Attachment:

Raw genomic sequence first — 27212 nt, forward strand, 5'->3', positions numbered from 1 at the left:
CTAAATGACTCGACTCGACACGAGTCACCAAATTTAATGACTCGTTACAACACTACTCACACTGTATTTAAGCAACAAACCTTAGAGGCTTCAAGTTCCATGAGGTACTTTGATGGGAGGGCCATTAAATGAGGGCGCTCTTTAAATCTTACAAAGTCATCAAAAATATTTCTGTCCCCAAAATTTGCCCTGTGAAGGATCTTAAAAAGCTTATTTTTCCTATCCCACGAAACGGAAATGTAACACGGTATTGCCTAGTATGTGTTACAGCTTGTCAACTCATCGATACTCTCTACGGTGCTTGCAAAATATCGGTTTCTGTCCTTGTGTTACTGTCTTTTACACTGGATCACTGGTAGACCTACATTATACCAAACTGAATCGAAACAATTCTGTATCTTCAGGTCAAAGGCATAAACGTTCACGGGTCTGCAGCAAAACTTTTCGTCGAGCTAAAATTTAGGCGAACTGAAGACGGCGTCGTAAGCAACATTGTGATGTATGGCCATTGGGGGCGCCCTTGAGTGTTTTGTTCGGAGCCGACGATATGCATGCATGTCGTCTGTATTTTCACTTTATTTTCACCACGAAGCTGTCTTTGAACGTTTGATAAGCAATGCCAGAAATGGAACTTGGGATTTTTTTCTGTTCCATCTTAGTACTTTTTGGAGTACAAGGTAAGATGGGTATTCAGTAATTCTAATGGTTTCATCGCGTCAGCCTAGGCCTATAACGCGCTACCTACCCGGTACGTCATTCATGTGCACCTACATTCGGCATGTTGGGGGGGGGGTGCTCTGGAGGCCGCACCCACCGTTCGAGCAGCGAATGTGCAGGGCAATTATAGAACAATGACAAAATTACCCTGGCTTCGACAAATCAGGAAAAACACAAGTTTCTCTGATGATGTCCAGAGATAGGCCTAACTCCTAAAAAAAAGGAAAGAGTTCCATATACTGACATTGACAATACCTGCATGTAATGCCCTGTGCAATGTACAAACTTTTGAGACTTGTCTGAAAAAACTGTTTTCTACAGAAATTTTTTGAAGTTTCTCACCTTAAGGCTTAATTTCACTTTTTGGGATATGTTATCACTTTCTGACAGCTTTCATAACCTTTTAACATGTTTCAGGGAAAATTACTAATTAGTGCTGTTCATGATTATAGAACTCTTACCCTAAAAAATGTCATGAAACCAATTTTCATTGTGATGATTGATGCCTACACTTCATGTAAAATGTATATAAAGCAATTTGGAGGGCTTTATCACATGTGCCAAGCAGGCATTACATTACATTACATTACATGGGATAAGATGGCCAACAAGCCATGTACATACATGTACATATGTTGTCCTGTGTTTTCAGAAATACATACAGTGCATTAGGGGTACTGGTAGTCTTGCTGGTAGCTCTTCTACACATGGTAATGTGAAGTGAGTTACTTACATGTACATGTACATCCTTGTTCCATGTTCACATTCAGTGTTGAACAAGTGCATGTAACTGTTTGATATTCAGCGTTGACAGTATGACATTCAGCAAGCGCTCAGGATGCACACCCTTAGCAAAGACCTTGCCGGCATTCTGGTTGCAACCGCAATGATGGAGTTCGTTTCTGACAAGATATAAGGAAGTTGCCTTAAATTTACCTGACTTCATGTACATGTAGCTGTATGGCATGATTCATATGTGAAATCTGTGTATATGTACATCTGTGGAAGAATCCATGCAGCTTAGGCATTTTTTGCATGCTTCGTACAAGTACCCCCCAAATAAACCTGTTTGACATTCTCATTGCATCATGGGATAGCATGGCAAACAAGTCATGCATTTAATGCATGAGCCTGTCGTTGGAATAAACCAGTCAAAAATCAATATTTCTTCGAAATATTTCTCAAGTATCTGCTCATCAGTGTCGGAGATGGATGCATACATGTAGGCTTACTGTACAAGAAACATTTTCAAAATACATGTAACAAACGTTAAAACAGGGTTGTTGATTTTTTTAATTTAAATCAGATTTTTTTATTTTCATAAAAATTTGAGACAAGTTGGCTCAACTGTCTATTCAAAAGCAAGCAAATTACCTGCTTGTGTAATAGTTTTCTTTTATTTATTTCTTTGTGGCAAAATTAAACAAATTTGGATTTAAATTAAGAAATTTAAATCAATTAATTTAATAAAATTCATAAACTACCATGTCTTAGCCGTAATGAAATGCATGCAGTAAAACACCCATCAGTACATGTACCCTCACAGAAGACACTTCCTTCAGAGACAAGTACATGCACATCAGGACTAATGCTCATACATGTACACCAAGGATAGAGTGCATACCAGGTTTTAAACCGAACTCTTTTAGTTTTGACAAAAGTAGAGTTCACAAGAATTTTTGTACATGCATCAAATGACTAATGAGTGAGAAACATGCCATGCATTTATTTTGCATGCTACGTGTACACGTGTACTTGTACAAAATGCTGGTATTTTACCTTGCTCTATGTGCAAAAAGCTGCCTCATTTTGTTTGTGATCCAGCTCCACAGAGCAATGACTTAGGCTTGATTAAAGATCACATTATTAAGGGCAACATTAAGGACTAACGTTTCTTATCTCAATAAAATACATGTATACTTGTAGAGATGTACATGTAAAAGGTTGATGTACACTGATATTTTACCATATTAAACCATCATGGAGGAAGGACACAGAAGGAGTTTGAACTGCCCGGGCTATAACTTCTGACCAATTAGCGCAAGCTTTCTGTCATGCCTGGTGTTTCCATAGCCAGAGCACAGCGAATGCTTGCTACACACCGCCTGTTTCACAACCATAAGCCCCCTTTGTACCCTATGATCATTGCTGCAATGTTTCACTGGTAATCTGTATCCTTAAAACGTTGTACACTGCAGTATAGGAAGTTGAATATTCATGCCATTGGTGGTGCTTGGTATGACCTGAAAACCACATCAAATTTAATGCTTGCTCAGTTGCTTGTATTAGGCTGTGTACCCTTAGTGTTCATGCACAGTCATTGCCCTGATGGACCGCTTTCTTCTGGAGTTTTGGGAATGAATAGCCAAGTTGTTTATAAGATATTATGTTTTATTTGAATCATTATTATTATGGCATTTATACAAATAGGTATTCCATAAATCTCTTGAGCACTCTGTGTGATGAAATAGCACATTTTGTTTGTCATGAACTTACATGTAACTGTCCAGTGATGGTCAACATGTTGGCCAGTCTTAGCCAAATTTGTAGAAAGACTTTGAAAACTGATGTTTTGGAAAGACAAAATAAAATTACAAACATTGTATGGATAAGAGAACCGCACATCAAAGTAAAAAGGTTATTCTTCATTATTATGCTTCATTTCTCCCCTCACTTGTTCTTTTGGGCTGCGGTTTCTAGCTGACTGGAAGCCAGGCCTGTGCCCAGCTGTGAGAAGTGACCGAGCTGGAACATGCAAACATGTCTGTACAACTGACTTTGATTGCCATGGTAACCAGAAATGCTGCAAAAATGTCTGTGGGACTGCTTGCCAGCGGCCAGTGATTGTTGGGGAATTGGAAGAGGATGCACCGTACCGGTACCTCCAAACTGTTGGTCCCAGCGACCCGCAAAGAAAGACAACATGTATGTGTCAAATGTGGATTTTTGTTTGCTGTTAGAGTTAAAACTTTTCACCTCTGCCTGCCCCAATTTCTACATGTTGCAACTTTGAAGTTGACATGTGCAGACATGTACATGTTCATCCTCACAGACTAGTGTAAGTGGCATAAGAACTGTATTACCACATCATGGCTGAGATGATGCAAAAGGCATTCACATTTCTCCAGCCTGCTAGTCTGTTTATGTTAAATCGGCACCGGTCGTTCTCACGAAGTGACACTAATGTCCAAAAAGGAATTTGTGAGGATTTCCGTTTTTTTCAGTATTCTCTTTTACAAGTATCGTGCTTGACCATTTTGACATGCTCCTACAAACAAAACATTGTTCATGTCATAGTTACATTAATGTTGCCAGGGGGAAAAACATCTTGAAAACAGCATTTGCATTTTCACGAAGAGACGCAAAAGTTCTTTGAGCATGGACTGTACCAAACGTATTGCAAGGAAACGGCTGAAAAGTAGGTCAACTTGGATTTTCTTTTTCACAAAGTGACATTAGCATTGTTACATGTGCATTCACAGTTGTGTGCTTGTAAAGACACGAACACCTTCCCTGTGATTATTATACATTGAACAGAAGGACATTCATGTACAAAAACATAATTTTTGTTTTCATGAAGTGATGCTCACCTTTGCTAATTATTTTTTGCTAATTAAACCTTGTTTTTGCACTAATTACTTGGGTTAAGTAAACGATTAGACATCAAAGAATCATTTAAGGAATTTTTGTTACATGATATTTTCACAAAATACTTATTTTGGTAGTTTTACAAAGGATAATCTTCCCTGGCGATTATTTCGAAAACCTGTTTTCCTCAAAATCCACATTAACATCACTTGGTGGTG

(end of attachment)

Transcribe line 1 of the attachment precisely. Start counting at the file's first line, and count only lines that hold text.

Raw genomic sequence first — 27212 nt, forward strand, 5'->3', positions numbered from 1 at the left: